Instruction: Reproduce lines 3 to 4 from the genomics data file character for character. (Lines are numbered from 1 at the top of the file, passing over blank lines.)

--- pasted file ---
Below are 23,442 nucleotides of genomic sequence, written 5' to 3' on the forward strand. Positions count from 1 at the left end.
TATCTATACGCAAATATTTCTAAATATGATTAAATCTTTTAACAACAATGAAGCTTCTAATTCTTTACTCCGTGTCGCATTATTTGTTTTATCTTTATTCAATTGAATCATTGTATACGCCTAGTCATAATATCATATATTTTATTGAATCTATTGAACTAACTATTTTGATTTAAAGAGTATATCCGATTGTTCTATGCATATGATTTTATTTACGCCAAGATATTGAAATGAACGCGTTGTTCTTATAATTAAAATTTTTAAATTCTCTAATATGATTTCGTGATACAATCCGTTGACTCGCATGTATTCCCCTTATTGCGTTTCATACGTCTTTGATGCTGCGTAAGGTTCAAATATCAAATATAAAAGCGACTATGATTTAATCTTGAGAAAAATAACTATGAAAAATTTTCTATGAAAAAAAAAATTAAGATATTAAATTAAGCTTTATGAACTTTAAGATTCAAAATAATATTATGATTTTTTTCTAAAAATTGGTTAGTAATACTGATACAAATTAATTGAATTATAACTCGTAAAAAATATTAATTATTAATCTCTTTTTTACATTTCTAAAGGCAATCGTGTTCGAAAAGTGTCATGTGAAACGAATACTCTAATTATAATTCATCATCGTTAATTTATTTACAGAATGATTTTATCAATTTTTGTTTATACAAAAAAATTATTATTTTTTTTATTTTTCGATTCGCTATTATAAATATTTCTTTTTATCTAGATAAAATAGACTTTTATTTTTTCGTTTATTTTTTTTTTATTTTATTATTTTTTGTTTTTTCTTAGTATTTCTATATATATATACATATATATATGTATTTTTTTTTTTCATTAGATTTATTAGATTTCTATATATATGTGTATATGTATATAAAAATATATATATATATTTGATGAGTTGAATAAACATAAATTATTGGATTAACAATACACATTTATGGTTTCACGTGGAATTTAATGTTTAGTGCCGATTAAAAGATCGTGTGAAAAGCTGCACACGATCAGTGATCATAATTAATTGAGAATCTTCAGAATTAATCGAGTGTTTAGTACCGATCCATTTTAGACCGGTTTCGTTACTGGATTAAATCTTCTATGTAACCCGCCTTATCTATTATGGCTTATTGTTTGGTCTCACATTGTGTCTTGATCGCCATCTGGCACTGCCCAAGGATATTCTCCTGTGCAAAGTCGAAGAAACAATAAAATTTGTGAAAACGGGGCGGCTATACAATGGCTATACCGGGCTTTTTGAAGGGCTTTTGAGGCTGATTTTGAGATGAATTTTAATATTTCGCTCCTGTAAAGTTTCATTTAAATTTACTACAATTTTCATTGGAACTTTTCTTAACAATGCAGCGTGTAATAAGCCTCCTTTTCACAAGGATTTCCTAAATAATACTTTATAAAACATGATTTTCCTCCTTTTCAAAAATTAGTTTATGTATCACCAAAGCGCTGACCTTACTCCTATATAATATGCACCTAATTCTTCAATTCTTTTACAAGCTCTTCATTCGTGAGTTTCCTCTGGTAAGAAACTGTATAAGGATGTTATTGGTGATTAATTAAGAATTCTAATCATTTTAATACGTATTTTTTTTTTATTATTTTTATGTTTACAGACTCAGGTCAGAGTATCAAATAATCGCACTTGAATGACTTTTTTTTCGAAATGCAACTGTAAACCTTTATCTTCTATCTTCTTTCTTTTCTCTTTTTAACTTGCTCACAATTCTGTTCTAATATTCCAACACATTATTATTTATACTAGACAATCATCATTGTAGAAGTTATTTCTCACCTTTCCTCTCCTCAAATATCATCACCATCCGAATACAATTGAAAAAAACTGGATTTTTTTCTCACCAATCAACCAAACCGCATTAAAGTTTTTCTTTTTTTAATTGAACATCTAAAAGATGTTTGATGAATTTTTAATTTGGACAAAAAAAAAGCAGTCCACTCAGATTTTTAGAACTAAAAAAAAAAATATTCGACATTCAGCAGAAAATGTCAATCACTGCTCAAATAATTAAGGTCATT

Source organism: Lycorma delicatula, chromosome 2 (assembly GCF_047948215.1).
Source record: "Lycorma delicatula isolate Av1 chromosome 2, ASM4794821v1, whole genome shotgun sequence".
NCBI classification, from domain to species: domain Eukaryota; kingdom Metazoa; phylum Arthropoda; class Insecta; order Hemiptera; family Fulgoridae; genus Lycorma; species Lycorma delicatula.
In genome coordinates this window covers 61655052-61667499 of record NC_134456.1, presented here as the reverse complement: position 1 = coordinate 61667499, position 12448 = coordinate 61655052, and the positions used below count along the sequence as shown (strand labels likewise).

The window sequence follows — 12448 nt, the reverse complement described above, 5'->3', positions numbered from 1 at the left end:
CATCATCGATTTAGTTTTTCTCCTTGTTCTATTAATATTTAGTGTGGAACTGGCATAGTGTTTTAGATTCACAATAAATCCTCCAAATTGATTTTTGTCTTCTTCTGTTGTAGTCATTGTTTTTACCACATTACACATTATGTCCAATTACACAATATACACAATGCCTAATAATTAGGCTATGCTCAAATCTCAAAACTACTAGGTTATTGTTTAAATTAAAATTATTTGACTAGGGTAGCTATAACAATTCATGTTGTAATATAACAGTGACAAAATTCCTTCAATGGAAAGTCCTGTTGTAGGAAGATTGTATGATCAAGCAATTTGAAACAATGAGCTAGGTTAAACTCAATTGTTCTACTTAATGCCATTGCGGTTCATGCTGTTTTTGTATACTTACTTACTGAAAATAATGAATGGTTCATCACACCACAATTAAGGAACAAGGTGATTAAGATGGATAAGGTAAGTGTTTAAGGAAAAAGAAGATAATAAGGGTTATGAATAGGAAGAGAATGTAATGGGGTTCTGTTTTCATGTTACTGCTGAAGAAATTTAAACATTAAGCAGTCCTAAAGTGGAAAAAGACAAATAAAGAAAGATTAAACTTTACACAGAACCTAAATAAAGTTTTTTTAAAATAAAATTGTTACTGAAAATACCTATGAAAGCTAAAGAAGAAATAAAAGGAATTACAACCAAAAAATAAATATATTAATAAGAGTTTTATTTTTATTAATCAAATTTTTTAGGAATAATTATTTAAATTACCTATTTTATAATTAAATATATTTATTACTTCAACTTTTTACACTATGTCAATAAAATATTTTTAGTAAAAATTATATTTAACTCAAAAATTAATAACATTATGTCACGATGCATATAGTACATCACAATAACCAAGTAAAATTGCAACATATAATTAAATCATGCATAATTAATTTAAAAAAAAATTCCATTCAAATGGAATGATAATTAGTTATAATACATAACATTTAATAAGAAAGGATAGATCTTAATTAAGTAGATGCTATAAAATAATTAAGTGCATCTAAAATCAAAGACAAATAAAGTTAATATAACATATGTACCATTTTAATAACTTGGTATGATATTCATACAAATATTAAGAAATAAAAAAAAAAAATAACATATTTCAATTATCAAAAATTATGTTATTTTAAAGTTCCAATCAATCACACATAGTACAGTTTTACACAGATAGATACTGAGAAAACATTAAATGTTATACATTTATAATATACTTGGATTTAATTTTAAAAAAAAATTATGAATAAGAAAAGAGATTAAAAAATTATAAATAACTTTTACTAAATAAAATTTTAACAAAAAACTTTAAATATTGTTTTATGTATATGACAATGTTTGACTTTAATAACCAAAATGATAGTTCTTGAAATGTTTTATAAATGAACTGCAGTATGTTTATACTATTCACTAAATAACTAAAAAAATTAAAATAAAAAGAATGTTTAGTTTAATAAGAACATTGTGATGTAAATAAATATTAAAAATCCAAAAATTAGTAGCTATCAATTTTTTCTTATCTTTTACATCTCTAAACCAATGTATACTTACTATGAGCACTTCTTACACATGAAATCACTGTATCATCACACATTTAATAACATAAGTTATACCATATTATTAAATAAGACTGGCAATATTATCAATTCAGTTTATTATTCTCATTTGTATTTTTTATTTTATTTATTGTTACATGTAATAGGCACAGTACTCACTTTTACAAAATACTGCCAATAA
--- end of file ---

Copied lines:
Source organism: Lycorma delicatula, chromosome 2 (assembly GCF_047948215.1).
Source record: "Lycorma delicatula isolate Av1 chromosome 2, ASM4794821v1, whole genome shotgun sequence".